OPTICS LETTERS / Vol. 24, No. 18 / September 15, 1999
High-energy conversion efficiency of transient stimulated Raman scattering in methane pumped by the fundamental of a femtosecond Ti:sapphire laser I. G. Koprinkov,* Akira Suda, Pengqian Wang, and Katsumi Midorikawa The Institute of Physical and Chemical Research (RIKEN), Hirosawa 2-1, Wako-shi, Saitama 351-0198, Japan Received April 14, 1999 We studied stimulated Raman scattering in pressurized methane in the highly transient regime pumped by 140-fs 0.7-mJ pulses from a Ti:sapphire (Ti:S) laser tuned at 750 nm. Energy-conversion eff iciency of the f irst Stokes of more than 15% was achieved, with no strong sign of saturation with as much as 40 atm 共1 atm 苷 760 Torr兲 of Raman gas pressure. To our knowledge, this is the highest conversion efficiency of transient stimulated Raman scattering generated directly from the fundamental of a Ti:S laser. 1999 Optical Society of America OCIS codes: 190.7110, 190.2640, 320.2250, 290.5910.
Generation of new femtosecond optical emissions is an important task for ultrafast science and technology, as at present the mature technology in this field is limited to only a few primary laser sources. Stimulated Raman scattering (SRS) is one of the well-established and efficient ways of shifting the emissions of existing lasers. At femtosecond-pulse excitation, SRS develops as a highly transient process,1 as the pump pulse is much shorter than the dephasing time T2 of practically all molecular gases. Generally, the short pump pulse limits the efficiency of the Raman conversion with respect to the steady-state case. Transient stimulated Raman scattering (TSRS) has been studied experimentally by use of femtosecond2,3 or subpicosecond dye lasers,4 femtosecond Ti:sapphire lasers,5 – 9 and femtosecond10 or picosecond11 – 13 excimer-laser-amplif ied emissions. In the last case the SRS showed very high conversion eff iciency, exceeding 50%.12,13 The advantage in this case comes from both the relatively longer but still transient picosecond pump pulses and the short-wavelength radiation, for which the enhancing effect of the excited electronic molecular states is much stronger. In the case of subpicosecond or femtosecond dye laser excitation, high Raman-conversion efficiency 共⬃20%兲 is also achievable.2 – 4 Nearly the same range of conversion eff iciency was obtained with secondharmonic pumping of femtosecond Ti:sapphire (Ti:S) lasers.5 – 7 However, the Raman-conversion efficiency pumped by the fundamental of a femtosecond Ti:S laser was still low, ⬃1% in H2 .5 This efficiency is not high enough (7%) even for Ti:S laser pulses with a duration of a few picoseconds,14 whereas second-harmonic pumping gave a 23% conversion eff iciency for the first Stokes wave in these experiments. As is clear from these results, the problem with eff icient Raman conversion of femtosecond pulses directly from the fundamental of a Ti:S laser has not yet been satisfactorily solved. The importance of this problem is even greater if one keeps in mind that the Ti:S laser is the most basic and widespread ultrafast laser technology. In this Letter we report on SRS in methane 共CH4 兲 pumped by 140-fs pulses from a Ti:S laser with a Stokes 0146-9592/99/181308-03$15.00/0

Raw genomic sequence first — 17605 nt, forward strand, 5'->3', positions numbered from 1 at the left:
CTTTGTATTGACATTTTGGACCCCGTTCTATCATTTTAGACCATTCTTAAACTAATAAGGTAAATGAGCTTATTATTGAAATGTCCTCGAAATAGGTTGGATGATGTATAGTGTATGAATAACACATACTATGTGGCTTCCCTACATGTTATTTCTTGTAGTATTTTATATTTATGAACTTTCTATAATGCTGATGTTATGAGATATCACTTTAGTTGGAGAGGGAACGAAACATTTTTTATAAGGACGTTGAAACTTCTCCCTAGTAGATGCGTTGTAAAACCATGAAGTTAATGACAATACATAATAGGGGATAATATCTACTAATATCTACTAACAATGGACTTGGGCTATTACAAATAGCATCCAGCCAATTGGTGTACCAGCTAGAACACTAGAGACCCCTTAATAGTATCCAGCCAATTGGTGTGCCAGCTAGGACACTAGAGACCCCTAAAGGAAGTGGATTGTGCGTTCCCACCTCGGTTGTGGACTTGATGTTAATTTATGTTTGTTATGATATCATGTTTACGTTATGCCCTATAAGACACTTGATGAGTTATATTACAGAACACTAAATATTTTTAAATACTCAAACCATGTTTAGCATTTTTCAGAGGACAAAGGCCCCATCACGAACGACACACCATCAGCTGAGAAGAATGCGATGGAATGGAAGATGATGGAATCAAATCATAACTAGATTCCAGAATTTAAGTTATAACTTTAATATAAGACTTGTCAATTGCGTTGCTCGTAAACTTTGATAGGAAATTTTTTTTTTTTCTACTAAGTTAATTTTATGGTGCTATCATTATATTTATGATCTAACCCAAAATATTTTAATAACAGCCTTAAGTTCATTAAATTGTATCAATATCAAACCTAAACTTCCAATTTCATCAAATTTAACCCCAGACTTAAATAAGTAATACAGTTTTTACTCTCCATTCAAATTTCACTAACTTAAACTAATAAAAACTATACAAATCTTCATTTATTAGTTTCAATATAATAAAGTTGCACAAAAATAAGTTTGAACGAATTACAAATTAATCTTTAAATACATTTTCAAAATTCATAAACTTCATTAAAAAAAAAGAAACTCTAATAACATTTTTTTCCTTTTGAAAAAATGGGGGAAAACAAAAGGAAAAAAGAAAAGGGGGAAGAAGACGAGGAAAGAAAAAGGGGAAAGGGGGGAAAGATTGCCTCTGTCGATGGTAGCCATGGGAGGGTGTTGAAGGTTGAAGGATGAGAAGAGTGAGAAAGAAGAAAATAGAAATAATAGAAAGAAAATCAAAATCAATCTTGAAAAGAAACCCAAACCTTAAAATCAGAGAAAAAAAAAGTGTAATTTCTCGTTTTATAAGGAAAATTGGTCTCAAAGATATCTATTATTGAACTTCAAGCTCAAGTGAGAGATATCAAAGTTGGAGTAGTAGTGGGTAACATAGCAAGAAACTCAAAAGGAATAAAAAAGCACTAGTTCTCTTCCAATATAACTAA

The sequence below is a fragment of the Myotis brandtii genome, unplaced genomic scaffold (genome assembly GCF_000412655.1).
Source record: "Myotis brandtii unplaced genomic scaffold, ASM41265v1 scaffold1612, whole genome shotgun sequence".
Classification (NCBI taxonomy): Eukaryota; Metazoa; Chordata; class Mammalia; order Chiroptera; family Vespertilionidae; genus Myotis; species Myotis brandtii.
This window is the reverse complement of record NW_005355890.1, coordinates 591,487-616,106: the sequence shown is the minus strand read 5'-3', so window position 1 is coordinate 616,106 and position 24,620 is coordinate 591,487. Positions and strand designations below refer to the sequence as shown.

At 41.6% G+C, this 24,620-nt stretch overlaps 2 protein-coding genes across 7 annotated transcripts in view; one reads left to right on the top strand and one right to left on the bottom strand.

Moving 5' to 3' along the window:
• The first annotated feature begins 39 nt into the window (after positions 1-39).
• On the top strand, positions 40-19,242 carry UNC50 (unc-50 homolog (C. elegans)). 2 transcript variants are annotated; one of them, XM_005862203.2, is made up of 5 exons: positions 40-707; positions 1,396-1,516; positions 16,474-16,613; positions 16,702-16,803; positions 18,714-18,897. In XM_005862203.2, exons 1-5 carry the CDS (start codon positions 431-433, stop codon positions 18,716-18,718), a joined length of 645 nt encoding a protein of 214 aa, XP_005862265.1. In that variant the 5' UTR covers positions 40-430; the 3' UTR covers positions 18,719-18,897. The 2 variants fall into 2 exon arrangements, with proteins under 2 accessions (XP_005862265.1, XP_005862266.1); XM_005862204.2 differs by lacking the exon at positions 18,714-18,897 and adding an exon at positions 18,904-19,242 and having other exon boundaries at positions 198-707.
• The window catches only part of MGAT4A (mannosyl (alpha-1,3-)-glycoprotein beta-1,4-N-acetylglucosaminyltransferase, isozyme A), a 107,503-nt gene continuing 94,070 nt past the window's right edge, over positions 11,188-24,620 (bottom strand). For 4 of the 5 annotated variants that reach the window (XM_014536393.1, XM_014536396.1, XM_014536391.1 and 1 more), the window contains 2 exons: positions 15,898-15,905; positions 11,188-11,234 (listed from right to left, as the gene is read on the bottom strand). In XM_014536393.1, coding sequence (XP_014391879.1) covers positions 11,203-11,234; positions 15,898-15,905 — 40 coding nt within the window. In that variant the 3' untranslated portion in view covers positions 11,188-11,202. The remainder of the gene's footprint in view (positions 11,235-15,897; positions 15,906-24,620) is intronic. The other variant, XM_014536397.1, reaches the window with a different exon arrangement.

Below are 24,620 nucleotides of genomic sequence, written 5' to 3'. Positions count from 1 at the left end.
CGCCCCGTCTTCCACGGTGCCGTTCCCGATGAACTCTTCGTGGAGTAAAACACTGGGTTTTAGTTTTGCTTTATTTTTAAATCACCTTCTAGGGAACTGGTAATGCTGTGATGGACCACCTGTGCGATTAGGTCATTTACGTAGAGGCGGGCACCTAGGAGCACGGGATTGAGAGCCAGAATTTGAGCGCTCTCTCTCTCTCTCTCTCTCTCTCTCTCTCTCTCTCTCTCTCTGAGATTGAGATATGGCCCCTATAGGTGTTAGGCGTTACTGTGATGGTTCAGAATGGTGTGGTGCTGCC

conversion eff iciency exceeding 15%. Improvement of the efficiency of the SRS at the specif ied time– wavelength operating range is brief ly considered based on a transient Raman-gain analysis.1 Although at TSRS the Stokes intensity does not obey the familiar exponential law, Is 苷 Is 共o兲 exp共gIp l兲, in the high-gain-limit exponential gain exp共GT 兲 is given by1 ∑µ ∏1/2 ∂ Z GT 艐 8gl Ip dt 兾T2 . (1) According to relation (1), the suitable TSRS medium should have a high steady-state Raman gain g and a short dephasing time T2 at the same time so that it is able to respond faster to the forcing laser field. Consequently, not all media that are known as highly Raman active at steady-state excitation, e.g., H2 and CH4 , are by all means suitable for TSRS. Depending on pressure, the dephasing time in CH4 is approximately 13 (Ref. 15) to 30 (Ref. 11) times shorter than that in H2 . Although at the same time the steadystate Raman-gain coeff icient in CH4 is a few times smaller than that in H2 ,7 it is expected that pressurized CH4 will be a more eff icient TSRS medium, and its advantage should become more pronounced at femtosecond excitation. Let us recall that low-efficiency femtosecond SRS from the fundamental of a Ti:S laser 5 has been reported R in a H2 medium. Of course, highenergy f luence 共 Ip dt兲 of the pump pulses and a long interaction length l are also important for efficient TSRS. However, many factors, e.g., group-velocity mismatch7 (GVM) and interplay with competitive processes [self-phase modulation and self-focusing 3,4 (SF)] can inf luence the efficiency of TSRS in a real experiment. These factors need extensive treatment in particular experimental conditions, which is beyond the scope of this Letter. We consider only the TSRS capabilities of the CH4 molecule. Closer examination of relation (1) shows that the crucial parameter for the transient Raman gain is the differential Raman-scattering cross section, ds兾dV,16 which is represented in relation (1) by the steadystate Raman gain. As no experimental data were 1999 Optical Society of America